July 10: #26, Killer's Kiss
“Well anyway, I guess the whole thing is silly...know a girl for two days and fall in love.”
Stanley Kubrick's second feature film Killer's Kiss fakes out the viewer as it appears to be another film noir exercise where nothing works out for anybody until pretty late in the movie. Still, the black and white film shows off Kubrick making excellent use of light and shadows and even filming a pretty visceral low-angle boxing sequence, to boot. Of particular note in the fight is how Kubrick captures the disorientation of a downed fighter.
However, the film's acting and dialogue are not particularly memorable, and are downright bad in scenes such as an early moment where female lead Irene Kane (playing Gloria, lead character Davey's neighbor) argues with her employer/lover, the nefarious Vincent Rapallo (played by Frank Silvera).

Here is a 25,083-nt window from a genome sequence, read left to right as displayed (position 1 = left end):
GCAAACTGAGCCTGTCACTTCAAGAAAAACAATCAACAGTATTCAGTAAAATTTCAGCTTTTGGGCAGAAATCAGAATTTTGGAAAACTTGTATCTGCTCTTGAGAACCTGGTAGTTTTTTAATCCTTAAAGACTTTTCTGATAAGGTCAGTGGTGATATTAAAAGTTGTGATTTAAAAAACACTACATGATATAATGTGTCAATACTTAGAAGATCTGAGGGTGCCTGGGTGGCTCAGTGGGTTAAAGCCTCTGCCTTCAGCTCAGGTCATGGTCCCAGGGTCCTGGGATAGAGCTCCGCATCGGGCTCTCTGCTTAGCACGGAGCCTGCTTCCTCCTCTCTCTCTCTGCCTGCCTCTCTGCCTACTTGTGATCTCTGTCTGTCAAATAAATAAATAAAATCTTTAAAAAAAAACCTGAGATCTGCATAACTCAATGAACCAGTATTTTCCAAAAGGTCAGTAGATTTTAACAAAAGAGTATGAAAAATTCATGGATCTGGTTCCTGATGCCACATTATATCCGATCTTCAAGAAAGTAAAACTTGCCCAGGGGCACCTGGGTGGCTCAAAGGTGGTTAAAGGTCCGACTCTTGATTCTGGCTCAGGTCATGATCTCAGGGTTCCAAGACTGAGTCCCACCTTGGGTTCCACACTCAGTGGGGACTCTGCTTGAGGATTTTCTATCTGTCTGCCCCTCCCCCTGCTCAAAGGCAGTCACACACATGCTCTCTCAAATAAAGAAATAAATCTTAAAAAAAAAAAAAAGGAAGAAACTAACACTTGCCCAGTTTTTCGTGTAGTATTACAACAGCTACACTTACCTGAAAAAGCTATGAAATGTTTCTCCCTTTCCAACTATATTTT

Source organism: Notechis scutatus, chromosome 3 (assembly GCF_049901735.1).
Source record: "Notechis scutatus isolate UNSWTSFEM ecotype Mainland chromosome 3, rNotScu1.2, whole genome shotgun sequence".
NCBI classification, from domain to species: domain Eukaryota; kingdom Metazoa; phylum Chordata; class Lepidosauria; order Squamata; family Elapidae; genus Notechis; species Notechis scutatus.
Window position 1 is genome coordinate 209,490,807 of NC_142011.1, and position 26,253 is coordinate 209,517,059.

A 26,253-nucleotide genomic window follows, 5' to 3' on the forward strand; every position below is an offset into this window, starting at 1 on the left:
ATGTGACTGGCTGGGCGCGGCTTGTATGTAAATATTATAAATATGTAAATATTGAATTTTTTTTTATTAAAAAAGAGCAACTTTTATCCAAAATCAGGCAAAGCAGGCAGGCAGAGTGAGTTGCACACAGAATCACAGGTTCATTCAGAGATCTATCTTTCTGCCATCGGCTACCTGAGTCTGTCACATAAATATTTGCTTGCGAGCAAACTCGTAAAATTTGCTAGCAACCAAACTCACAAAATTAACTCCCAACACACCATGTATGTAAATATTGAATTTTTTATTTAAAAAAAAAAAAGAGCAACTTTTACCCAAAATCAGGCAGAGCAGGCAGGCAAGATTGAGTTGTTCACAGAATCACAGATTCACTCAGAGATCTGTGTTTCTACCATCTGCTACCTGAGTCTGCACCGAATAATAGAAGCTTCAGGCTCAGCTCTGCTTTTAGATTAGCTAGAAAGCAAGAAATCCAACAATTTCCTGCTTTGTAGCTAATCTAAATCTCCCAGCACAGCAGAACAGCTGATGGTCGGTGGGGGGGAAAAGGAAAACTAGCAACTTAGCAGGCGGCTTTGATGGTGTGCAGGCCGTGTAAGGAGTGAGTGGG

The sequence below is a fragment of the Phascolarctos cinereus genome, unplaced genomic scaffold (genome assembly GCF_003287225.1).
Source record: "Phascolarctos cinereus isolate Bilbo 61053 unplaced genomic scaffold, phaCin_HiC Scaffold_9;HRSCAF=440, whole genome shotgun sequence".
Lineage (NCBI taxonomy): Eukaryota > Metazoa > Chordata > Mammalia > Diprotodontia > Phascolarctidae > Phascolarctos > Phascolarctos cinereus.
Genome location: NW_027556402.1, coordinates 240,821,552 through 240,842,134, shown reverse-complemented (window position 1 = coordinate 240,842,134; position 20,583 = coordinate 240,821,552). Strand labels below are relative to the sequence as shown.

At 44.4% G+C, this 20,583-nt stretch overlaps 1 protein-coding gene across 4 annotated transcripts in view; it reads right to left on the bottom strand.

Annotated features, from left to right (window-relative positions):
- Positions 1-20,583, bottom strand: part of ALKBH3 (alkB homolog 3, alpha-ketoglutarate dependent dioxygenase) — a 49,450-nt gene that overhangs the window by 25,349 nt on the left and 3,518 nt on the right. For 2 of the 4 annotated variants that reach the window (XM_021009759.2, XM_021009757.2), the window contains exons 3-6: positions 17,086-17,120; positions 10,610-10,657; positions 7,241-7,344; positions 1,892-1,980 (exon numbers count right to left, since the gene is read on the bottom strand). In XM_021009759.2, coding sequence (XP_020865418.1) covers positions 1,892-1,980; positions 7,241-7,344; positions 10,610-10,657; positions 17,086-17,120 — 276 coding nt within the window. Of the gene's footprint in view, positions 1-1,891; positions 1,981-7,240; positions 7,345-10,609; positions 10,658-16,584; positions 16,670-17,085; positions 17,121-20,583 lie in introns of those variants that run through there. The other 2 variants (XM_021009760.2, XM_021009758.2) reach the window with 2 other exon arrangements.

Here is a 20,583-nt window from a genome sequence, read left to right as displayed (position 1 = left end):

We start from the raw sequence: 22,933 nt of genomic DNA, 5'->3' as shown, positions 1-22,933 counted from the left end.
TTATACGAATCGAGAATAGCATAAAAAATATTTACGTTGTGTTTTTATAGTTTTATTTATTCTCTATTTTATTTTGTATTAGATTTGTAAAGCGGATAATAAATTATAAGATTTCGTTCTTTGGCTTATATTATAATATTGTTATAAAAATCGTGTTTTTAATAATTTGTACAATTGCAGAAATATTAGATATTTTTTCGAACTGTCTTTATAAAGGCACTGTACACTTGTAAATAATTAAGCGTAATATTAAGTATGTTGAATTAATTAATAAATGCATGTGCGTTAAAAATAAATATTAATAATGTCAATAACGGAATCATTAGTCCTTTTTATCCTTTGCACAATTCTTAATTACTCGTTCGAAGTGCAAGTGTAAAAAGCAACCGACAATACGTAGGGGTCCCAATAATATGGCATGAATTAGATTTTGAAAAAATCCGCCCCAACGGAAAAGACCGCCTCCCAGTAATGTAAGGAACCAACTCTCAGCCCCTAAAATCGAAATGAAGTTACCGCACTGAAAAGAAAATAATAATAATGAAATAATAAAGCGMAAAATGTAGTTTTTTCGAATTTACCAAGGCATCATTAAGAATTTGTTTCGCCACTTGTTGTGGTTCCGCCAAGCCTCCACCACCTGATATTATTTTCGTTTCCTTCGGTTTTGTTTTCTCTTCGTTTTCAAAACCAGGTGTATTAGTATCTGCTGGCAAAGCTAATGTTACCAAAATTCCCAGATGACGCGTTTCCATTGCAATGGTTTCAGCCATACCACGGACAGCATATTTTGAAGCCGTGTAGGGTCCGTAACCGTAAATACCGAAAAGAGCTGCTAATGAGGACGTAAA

For the sake of the film's very fast pace, Davey and Irene fall in love literally within a day or two, which Davey himself even mentions as peculiar a couple of times as the film proceeds. Davey is then instantly willing to risk it all for his new girlfriend, getting himself embroiled in serious trouble due to a misunderstanding that all starts with a stolen scarf on the street.
It's all a little silly, but Kubrick manages to shine with imaginative shots such as a wide shot of Vincent's henchmen advancing toward a cornered man in the darkness and a long, dark alley shot during a chase scene that gives way to a shot looking down from the fire escape as Davey scampers up it to get away from his pursuers. There's some clever, if obvious, symbolism as well (the “Watch Your Step” sign that's in the foreground midway through the film as Irene confronts her boss).
At the end, everything gets tied with a neat little bow and Killer's Kiss becomes a film that isn't bad, but is only really notable because of what Kubrick would do after it.